The barman took a bottle of brandy over to the black men, gestured a circle, index finger pointing up, and one of the men nodded in reply. They watched as he poured doubles into their glasses on the counter. Then he pushed the ice bucket towards them and jotted down the tots in a notebook. They took their own ice from the bucket.
The barman made no conversation, keeping to himself except when a drink was required by one of his four customers. After serving he would return to his notebook. In a short time the farmer had ordered twice more, wordlessly holding his empty glass up in the barman’s direction and tilting it slightly back and forth. The barman seemed to take no offence and brought over the required drink. There was a slight urgency about the farmer’s drinking; I sensed he was preoccupied. He made no attempt to talk to me, for which I was grateful. After some time – I had drifted off into my own thoughts – I noticed the conversation of the black men becoming animated, until eventually both laughed out loud. The laugh instantly emphasized the gap between those sitting at one end of the bar and those at the other. I did not know what they had been talking about, but I wondered if they were laughing at the farmer.
In a delayed reaction, the farmer rotated his entire body in a quick movement to face the black men. I saw that the farmer’s neck was reddening, and though his back was to me I could feel him bristling with rising hostility. Something about his body said that he was about to move into a fight. The black men both glanced over at him and although they must have noticed the threat they did not react. Their eyes slid away and they continued speaking quietly. The farmer stared in their direction, but they didn’t return his looks. After a while, he swung back towards the bar and returned his attention to his drink once again, apparently satisfied for the moment that he’d subdued these signs of disorder. With an unexpected sideways look at me the farmer caught me observing him.
‘Do you like them?’ He nodded sideways towards the two black men.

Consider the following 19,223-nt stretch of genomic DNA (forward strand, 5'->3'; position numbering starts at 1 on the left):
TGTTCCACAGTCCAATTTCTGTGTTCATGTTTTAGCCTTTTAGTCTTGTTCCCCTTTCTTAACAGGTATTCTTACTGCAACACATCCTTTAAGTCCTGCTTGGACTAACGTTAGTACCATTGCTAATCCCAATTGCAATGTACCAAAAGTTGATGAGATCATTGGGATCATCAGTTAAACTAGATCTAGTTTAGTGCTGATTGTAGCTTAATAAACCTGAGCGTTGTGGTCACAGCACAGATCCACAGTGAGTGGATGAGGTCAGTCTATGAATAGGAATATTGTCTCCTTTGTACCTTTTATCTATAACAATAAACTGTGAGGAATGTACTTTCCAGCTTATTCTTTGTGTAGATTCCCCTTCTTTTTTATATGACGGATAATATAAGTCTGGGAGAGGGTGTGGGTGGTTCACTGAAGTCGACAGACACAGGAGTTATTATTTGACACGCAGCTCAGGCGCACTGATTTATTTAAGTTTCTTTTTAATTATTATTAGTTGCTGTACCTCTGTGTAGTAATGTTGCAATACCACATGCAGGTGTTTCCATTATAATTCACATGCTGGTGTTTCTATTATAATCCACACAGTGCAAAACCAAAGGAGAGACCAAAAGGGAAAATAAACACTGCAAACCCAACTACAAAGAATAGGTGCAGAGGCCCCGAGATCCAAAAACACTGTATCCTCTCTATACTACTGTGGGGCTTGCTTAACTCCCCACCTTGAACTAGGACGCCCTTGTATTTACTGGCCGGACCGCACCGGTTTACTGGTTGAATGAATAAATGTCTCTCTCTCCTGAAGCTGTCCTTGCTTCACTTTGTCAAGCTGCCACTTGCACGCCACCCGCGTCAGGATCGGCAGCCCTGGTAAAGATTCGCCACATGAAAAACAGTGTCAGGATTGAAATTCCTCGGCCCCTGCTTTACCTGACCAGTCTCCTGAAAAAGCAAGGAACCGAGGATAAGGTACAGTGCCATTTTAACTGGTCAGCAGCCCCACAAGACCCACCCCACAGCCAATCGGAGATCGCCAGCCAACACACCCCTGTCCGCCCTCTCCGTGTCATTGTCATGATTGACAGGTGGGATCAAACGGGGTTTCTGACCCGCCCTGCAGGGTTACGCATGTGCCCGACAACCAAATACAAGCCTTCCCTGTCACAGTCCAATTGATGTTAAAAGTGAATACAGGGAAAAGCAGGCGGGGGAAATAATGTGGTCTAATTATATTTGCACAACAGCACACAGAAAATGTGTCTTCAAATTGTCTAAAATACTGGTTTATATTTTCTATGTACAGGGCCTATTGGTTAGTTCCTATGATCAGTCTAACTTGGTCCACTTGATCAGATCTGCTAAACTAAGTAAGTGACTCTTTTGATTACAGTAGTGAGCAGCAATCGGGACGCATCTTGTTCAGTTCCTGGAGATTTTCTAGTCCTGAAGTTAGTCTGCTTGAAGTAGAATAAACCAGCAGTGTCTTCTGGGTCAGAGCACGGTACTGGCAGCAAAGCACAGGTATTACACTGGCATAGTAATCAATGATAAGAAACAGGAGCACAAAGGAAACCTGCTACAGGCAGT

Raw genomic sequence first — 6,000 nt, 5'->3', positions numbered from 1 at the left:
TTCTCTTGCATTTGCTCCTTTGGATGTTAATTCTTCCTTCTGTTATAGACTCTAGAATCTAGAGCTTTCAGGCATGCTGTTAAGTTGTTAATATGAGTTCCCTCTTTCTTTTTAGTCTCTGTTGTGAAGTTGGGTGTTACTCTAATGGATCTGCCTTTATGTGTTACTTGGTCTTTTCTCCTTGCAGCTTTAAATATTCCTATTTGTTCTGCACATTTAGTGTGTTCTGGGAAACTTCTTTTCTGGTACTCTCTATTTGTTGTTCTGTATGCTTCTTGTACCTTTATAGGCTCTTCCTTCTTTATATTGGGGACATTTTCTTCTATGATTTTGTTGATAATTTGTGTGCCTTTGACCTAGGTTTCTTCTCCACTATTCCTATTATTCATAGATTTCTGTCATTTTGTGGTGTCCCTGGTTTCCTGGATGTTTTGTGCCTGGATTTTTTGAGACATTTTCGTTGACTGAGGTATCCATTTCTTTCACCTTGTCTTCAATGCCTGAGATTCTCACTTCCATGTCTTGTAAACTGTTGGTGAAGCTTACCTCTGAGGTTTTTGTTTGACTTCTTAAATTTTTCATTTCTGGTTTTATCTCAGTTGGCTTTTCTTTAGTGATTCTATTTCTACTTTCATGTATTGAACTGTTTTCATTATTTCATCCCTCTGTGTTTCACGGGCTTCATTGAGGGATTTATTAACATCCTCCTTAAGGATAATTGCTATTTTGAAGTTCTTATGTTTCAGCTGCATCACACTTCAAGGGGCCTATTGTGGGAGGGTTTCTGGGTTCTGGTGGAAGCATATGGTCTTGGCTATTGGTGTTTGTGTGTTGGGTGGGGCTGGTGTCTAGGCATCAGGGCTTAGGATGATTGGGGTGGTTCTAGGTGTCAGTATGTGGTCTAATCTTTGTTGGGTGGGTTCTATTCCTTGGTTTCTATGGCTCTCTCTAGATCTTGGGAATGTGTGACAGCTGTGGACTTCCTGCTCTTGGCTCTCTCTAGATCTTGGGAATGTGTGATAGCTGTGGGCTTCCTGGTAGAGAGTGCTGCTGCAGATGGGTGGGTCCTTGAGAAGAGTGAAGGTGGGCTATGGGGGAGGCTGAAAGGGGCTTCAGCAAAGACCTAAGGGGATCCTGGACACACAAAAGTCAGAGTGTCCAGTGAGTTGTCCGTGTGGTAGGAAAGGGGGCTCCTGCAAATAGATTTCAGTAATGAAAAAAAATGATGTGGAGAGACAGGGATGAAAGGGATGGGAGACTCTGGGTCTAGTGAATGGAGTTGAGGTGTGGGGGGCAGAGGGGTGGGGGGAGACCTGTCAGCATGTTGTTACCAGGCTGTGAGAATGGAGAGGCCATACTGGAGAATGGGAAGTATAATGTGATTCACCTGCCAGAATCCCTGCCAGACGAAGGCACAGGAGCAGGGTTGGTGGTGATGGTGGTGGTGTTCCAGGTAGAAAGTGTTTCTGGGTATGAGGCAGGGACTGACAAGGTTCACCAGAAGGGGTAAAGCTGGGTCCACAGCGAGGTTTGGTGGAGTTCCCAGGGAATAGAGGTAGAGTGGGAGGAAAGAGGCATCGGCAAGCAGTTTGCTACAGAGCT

At first I failed to understand, then I realized the farmer was speaking about an entire race.
‘I’ve not met these guys, so I wouldn’t know them.’
I hoped this sounded natural while avoiding the direction of his comment, but then I noticed that the black men had stopped talking and were listening, and I regretted having used his term ‘them’.
‘I don’t like them. They is stuffing everything up. They is stuffing up this country, spoiling it for everybody.’
He paused to reflect on this, then continued.
‘Some of these guys steal three of my cattle on Wednesday. If I find them they pay for what they did.’
He clenched a fist by his side and glared at me, blue eyes fixed, as though warning me, or perhaps the world in general. Again I noticed his arms: he could crush anyone present in the bar without breaking into a sweat.
‘You mean these particular men in the bar stole your cattle?’
I knew I sounded idiotic, but I could not find a voice that seemed right for the situation. It occurred to me that he might think I was mocking him.
‘Them or their uncles or their brothers. They is all related, and all of them likes to steal from us.’
He did not seem to feel mocked. I was unsure what to say next and nodded, as if registering a factual statement which I had not heard before. In contrast to his appearance and the harsh meaning conveyed by his words, he had a surprisingly soft voice, and he rolled his r’s pleasantly like the Cape Afrikaners did. Maybe he was not originally from this area. For an Afrikaans farmer, his English was unexpectedly good.